Eating dinner with the Pastoral Training School pastors and Jonny. Can you guess which one is Jonny?

Silas, my translator, and Theogene, a graduate of NCM’s PTS

Since then I have had three major assignments.  First, I have been interviewing various people connected with NCM to learn about the church of Rwanda, leadership structure of the church here, and understanding of Christianity and Christian life. I’ve finished 14 interviews, but have about 10 more to go.  Preliminary results show that the pastors who participate in NCM’s training greatly appreciate the formative nature of the classes.  I’m sure I’ll have more to say on this later.

Second, I have been leading a Bible study on the book of Galatians for three Rwanda staff members.  It is definitely a learning experience all around.  I’ve actually studied Galatians quite in depth, translating it from Greek to English and examining most of the major elements involved.  But my “students” are mostly graduates from Bible College with degrees in theology.  Instead of being unidirectional, from me to them, it is truly a meeting of the minds.  The added benefit to them is that they get to practice English by listening to me and each other, and forming and delivering arguments in English.  English is becoming more and more important in Rwanda, especially since President Kagame required all education be done in English.  For that reason, NCM’s new university program, CLIR, will be in English, and these teachers are excited hone their skills in English.

Galatians Bible Study: Jean Bosco, Gaudiose, Joseph, and Nick

Third, I have had the opportunity to travel with Gary to visit two pastors in their churches in the area called Changugu, aka the middle of nowhere.  Far to the southwest, almost on the border of Burundi, on the other side of the African Continental divide.  After six hours of driving, we arrived to the first church on Saturday afternoon, so they held a special Saturday service for us.  They fed us, and then began to clear their living room of other furniture.  I was curious, but I soon found out that they were making room for the two beds they borrowed from their neighbors for us to use.  I had been prepared for anything, including sharing a single bed with Gary, but that the pastor went out of his way to borrow two beds….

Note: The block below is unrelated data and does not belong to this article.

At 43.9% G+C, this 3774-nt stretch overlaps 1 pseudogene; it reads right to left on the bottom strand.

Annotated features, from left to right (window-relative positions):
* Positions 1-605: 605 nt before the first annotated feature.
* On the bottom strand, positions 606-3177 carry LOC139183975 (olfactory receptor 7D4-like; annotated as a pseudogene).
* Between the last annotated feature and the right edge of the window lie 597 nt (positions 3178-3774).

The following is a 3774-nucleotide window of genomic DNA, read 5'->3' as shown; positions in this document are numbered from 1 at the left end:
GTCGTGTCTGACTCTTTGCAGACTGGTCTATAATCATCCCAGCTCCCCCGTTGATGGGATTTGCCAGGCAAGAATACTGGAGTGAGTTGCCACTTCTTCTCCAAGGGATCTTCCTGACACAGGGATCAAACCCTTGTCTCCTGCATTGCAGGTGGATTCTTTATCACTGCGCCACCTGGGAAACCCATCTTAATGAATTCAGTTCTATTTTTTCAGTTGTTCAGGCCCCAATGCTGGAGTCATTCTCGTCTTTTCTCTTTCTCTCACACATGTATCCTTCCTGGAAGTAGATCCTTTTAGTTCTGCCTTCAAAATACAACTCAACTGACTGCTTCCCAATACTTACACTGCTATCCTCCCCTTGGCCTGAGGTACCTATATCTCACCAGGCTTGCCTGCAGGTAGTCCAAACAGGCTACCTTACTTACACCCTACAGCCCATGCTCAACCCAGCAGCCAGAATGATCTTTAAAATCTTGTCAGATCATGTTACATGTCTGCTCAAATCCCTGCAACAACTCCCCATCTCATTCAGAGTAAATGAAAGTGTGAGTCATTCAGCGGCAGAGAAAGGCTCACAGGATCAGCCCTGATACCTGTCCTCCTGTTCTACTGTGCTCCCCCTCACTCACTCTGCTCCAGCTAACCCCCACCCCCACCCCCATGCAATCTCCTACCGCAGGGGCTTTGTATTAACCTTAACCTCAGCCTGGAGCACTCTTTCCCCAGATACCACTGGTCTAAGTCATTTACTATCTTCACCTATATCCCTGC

They got us a second bed! Usually mosquito nets drape over the bed, but here they put them on the walls to prevent pieces of the new mud walls from falling on us while we slept.

The next morning we ate breakfast: sardines, potatoes, cow stomach, beans and rice.   (I don’t have many pictures of food because Rwandans are VERY private about meals.  They close the doors and windows, and eat in relative quiet.)

Later Gary said, “Nick was able to use one of the worst longdrops [out-houses] I’ve ever seen, and was able to stomach stomach for breakfast.  He’ll be a great fit here.”  We went on an walk to the place where the first European entered Rwanda: A German in 1901!  Then we rushed off to another church, 3 kilometers away.  Thirty minutes later, we arrived.  Andrew S. is right, “close” is a relative term.  I’ll make a special post next time about Rwandan church services.

Krystal and I are traveling with the Sheers, Finleys and Bennetts out to Changugu again from this weekend through next.  Apparently, there is an annual retreat on Lake Kivu for all Christian missionaries in Rwanda.  This year over 130 people will be there.  While there, Krystal will get to go on two pastoral visit with Gary and me.  We will also get to know many of these other missionaries and ask them about their call and ministry to Rwanda.  For Krystal, especially, it will be a great chance to network with other medical missionaries.  Thanks for your prayers on her behalf.  This week has been especially profitable for her as she considers her skills and the type of ministry that Rwanda needs.

Please pray for us as we get to know the team better, visit pastors, and network.

The team here seems to like us, and we love them, too.  The current ministry, training pastors, is highly valued by the pastors themselves.  The future ministry, a Bible college, is also something I would greatly enjoy doing.  Rwanda is starting to look like a good fit.